Despite different contractors working at different times on different bits of the same building, Foster and Partners' Ken Shuttleworth's team stayed cool during design and delivery of the social sciences centre for Oxford University. They built full-size mock-ups, and even then weren't too proud to tweak the specification the second time around.
Project director Max Neal talks to Sutherland Lyall In the mid-1990s, Oxford University ran a beauty competition among half a dozen practices to find the designer for a new social sciences centre. Built just across the canal from St Catherine's College, it is next door to Leslie Martin's St Cross building. As its full name, the Centre for Advanced Studies in the Social Sciences, faintly suggests, this is an omnibus postgraduate centre. Socially orientated subjects such as economics, criminology and politics mingle under one roof, the manifestation of an intention to encourage interaction between people with specialist subjects and the formation of new interest groupings. The basic physical elements are a library, lecture theatres, work spaces for graduate students and staff offices.
Shuttleworth's team designed the whole scheme as a single entity, but it had to be built in two phases. The first of these was a smaller three-storey block which contained offices, some library space and a grand, almost ceremonial staircase whose scale makes sense only now that the second block has been added.
This is a rather larger block whose structure is now just about watertight and ready for the separate fit-out contract. Subcontract tenders have just been opened.
The ground floor of the combined phases is occupied almost entirely by library stacks, seating and a zone of group study rooms across the north wall. The remaining two storeys of the first block and three storeys of the new block are given over to staff rooms, mostly around the perimeter, and graduate study spaces. These are in open-plan arrays wrapped around the central atrium, which contains stairs and has lecture and seminar rooms to the east and west, the new block having a central atrium.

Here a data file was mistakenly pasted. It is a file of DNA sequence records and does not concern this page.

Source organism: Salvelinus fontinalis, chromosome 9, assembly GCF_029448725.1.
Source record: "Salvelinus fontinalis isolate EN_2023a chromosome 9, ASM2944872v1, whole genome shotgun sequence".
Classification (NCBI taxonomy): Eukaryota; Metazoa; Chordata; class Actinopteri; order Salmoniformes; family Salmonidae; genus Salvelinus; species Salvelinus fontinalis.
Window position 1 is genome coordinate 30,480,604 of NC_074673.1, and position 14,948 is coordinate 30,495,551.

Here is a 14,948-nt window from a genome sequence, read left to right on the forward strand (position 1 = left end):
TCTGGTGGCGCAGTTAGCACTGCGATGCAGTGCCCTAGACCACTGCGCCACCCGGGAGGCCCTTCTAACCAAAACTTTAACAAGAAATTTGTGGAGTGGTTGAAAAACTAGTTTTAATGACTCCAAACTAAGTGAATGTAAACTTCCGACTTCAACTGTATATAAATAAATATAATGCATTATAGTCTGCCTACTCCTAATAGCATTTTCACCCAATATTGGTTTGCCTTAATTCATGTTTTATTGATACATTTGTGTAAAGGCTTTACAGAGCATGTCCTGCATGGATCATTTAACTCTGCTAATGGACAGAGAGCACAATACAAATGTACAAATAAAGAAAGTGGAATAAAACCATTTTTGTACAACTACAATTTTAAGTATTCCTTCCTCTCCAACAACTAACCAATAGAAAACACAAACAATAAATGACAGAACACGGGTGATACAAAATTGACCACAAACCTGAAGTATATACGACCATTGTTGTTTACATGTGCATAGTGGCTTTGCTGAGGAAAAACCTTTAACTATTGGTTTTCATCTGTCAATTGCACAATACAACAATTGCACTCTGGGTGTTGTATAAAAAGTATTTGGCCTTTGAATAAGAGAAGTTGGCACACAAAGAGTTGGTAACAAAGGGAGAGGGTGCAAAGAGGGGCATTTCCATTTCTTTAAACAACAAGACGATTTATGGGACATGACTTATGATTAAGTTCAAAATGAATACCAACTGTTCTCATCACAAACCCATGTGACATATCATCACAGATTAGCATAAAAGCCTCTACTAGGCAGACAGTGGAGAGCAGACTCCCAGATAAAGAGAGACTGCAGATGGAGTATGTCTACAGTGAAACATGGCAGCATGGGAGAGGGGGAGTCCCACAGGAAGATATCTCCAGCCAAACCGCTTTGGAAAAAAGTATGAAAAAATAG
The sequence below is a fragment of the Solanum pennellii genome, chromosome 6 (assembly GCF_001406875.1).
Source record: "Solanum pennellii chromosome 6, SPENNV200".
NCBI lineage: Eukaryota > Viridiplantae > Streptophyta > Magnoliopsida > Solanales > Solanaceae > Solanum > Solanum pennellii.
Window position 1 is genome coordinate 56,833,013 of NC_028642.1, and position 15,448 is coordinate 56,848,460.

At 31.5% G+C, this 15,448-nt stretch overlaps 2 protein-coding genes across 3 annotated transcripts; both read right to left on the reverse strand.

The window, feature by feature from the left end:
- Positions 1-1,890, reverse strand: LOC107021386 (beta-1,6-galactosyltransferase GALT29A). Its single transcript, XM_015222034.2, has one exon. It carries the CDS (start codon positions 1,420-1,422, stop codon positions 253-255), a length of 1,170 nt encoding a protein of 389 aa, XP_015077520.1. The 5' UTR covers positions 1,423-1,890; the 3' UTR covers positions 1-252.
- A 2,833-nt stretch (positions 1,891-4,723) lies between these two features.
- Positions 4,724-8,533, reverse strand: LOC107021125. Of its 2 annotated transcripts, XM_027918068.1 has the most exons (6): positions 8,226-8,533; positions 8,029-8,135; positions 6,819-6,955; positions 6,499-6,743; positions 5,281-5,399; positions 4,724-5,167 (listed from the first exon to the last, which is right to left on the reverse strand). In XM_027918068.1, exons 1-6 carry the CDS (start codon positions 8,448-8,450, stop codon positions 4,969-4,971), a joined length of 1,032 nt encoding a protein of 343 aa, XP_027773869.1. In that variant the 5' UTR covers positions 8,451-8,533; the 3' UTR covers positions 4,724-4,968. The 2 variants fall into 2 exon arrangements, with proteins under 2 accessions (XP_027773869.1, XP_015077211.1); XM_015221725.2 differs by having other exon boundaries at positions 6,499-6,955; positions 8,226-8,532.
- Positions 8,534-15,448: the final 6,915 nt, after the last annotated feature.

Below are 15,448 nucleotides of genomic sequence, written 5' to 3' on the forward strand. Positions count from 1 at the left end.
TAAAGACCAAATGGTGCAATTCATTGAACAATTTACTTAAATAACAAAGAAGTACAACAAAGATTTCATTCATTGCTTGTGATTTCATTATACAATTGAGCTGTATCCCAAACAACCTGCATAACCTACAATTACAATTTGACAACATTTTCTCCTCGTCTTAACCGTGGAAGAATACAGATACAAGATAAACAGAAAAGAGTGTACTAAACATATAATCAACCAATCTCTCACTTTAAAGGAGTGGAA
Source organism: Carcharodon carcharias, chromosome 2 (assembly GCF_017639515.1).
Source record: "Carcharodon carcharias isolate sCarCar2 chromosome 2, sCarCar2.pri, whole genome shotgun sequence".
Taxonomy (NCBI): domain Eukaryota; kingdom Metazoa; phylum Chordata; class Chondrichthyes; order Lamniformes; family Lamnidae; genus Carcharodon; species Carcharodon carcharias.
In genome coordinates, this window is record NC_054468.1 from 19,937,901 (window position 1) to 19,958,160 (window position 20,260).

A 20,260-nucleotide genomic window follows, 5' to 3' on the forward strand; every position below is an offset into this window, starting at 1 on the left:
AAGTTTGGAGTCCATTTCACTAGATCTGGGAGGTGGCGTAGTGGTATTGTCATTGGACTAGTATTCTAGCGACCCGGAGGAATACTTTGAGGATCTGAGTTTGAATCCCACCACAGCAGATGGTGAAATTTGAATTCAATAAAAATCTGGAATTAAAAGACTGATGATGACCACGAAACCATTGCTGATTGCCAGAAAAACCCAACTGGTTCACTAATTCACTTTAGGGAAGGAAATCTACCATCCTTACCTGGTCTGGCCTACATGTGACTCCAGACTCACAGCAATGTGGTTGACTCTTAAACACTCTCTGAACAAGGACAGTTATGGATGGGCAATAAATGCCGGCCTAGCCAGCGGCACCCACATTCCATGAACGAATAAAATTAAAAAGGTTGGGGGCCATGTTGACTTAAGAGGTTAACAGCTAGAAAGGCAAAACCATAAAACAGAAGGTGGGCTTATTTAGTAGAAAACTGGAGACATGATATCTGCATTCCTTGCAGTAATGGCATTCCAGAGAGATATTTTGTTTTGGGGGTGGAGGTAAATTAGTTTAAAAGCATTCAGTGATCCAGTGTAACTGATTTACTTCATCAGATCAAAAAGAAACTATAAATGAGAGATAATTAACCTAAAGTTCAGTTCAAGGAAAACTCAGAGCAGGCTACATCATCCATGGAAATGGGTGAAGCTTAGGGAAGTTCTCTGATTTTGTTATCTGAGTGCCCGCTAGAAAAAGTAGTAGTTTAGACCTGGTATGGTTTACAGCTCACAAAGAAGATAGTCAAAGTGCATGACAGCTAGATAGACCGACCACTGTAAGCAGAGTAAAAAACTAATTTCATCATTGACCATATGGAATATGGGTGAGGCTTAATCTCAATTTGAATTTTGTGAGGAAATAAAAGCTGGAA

Neal explains the design: 'This is more akin to an office building with efficient large floor plates and an atrium in the middle pulling light into the office spaces. It is also the major circulation zone, with lecture theatres opening straight on to the atrium. The aim was that the second building should be visually contiguous with phase one (we did the competition design at the end of 1995) and by and large we have replicated what we had there.'
The in situ reinforced concrete frame is on a 5.4 x 5.4m planning grid. This is unusual for an office building but the driving force for this grid was based around the book stack spacing - and it worked reasonably well with the 2.7m wide cellular offices. The 5.4m grid is expressed outside the building, with a structural frame of 5.4 x 3.5m. The structural elements are 400mm wide, and are faced with precast concrete panels of the same face dimensions.
Pragmatic about contracts The university surveyors' office is anxious to get value for money and deploys whatever contractual arrangements will achieve that aim. So the first phase was built under a management contract with Heery, in which Foster had the normal architectural role in the design team - and was lead consultant. For the second phase, the university decided on a JCT design-build contract with HGB Construction as main contractor and with Mace appointed as the project manager, to which quantity surveyor Turner and Townsend is the consultant. Here Foster carried out the full architectural role up to tender stage and was then retained by the university, as Max Neal explains, 'to make sure that what is built is in accordance with the tender documentation. At the same time we were separately appointed by HGB to act as architects for themselves to develop the designs with their subcontractors and do the documentation. So we wear two hats: one as HGB's architect and the other as the executive architect to the university.'
There doesn't seem to be a conflict of interest here. Neal points out: 'We manage the project as virtually (and contractually) two separate teams. There are advantages with this because we can find out what the HGB team is doing and, should it be necessary, can nip things we're not happy with in the bud.
'We have always worked with the subcontractors on the tender documents, ' he continues. 'What we do on all jobs is to prepare design intent drawings rather than detailing everything down to the last bolt. So we know what we want without necessarily giving the exact thickness of profiles. On a piece of cladding, we would show the outside of the profile without showing the exact detail of what only the subcontractor can do himself.